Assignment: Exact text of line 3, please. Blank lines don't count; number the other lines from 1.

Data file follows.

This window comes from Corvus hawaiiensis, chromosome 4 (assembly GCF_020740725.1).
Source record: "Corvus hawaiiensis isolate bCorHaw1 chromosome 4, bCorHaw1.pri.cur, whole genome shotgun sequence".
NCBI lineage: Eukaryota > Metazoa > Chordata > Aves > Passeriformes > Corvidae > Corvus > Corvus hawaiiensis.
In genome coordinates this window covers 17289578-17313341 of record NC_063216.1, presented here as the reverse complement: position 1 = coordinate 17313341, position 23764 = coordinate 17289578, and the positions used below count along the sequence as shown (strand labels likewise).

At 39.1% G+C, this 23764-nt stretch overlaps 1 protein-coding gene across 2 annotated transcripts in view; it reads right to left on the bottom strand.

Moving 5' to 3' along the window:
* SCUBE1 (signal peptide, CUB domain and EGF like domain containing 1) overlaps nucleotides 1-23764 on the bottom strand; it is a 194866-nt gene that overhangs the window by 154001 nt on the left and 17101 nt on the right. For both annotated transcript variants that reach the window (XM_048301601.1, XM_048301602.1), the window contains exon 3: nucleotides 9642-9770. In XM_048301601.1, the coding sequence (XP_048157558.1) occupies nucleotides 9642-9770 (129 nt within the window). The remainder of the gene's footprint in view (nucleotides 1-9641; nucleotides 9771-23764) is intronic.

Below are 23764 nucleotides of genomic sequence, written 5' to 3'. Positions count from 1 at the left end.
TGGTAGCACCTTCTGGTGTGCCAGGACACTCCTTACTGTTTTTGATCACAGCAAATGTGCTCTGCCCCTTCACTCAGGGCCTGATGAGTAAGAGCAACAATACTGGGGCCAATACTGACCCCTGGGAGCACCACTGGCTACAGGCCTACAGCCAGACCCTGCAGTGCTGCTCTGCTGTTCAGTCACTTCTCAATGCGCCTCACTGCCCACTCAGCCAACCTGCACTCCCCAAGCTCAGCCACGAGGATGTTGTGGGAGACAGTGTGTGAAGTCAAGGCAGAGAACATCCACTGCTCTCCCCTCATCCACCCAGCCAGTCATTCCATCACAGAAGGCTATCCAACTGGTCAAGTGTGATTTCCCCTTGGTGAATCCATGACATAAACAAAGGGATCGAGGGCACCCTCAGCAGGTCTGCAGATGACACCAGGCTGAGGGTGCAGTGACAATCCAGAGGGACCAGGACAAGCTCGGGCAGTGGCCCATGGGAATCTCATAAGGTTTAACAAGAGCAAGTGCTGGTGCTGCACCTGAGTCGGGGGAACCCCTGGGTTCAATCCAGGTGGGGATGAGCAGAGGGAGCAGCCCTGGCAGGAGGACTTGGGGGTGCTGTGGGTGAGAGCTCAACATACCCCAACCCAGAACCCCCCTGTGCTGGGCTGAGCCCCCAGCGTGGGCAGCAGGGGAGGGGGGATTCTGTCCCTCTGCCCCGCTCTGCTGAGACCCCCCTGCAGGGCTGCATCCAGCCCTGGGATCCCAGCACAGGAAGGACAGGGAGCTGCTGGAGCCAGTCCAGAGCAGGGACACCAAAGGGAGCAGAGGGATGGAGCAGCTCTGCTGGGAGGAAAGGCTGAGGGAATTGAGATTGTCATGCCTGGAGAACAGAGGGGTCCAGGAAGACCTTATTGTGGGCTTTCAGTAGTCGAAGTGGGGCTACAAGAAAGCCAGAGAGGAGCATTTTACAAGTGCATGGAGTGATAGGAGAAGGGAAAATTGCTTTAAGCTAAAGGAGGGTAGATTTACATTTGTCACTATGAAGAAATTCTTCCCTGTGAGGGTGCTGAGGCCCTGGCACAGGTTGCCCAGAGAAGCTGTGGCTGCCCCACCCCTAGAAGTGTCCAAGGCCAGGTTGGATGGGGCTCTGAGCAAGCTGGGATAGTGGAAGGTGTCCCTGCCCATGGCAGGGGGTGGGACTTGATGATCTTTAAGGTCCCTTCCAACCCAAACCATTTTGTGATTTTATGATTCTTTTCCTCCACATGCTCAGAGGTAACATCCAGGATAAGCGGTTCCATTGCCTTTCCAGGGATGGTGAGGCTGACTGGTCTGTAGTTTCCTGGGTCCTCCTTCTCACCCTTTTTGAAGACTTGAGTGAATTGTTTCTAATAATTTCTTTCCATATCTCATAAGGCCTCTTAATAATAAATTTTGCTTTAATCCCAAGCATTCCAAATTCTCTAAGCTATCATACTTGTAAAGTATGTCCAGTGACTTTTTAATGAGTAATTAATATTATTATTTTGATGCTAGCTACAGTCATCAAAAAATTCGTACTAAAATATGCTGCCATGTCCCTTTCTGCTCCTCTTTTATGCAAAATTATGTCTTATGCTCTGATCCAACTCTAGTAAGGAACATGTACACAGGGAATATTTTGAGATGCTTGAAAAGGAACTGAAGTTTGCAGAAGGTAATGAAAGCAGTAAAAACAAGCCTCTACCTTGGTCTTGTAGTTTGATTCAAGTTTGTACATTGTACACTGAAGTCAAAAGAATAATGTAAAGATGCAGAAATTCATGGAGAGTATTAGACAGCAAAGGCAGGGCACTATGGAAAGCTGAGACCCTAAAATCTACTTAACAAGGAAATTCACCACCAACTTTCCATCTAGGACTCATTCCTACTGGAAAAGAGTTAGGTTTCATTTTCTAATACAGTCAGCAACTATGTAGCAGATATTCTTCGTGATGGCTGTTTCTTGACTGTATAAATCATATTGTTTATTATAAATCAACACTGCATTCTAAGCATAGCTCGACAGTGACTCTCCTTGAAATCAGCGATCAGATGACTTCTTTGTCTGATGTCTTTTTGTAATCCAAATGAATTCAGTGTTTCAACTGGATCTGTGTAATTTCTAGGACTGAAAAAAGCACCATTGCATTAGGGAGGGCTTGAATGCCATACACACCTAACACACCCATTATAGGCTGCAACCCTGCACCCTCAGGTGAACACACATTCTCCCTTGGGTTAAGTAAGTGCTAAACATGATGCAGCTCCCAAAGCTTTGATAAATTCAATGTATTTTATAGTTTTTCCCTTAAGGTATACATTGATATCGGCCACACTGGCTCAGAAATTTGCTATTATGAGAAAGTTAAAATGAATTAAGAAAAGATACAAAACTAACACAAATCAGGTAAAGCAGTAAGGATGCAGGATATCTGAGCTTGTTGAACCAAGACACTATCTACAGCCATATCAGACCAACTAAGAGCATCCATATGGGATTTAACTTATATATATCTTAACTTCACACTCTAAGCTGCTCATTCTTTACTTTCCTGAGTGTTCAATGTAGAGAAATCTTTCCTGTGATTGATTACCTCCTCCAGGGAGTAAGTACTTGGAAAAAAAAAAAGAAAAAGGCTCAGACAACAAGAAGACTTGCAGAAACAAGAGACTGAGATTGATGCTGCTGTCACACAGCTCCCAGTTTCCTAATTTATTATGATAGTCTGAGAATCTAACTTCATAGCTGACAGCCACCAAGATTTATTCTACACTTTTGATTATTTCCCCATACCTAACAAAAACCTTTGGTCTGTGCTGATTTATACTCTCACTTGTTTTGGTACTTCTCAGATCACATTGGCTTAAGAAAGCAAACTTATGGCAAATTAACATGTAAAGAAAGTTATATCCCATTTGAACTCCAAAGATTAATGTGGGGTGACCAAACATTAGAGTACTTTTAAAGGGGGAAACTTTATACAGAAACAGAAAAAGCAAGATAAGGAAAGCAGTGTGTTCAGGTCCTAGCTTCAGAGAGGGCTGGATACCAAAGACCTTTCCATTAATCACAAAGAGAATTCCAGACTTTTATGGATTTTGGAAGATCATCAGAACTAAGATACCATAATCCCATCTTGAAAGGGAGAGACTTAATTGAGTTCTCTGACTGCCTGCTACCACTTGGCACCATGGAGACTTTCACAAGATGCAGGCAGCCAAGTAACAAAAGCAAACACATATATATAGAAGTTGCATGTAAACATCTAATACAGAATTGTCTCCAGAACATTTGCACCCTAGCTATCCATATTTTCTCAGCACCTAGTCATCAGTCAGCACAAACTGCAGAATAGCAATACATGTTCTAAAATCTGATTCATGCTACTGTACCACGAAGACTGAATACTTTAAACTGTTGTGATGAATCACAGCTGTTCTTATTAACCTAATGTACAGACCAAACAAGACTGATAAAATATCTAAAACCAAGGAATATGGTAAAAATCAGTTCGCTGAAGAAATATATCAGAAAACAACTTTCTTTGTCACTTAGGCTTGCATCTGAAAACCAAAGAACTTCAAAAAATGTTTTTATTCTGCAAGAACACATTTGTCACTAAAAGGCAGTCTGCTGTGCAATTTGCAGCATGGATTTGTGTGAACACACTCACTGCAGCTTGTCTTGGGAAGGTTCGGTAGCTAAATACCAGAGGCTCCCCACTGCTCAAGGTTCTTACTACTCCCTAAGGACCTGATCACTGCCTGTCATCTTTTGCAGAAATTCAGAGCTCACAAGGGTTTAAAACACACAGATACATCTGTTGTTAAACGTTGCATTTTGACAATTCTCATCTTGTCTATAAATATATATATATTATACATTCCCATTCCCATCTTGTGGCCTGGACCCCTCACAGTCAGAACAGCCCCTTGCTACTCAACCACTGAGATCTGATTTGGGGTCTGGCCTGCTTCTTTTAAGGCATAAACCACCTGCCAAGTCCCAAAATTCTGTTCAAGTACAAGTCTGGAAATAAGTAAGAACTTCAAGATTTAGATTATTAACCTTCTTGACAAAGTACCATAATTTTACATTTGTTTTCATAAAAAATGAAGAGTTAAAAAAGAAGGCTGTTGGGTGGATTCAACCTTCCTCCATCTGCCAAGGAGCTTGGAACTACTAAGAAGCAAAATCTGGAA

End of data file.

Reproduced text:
NCBI lineage: Eukaryota > Metazoa > Chordata > Aves > Passeriformes > Corvidae > Corvus > Corvus hawaiiensis.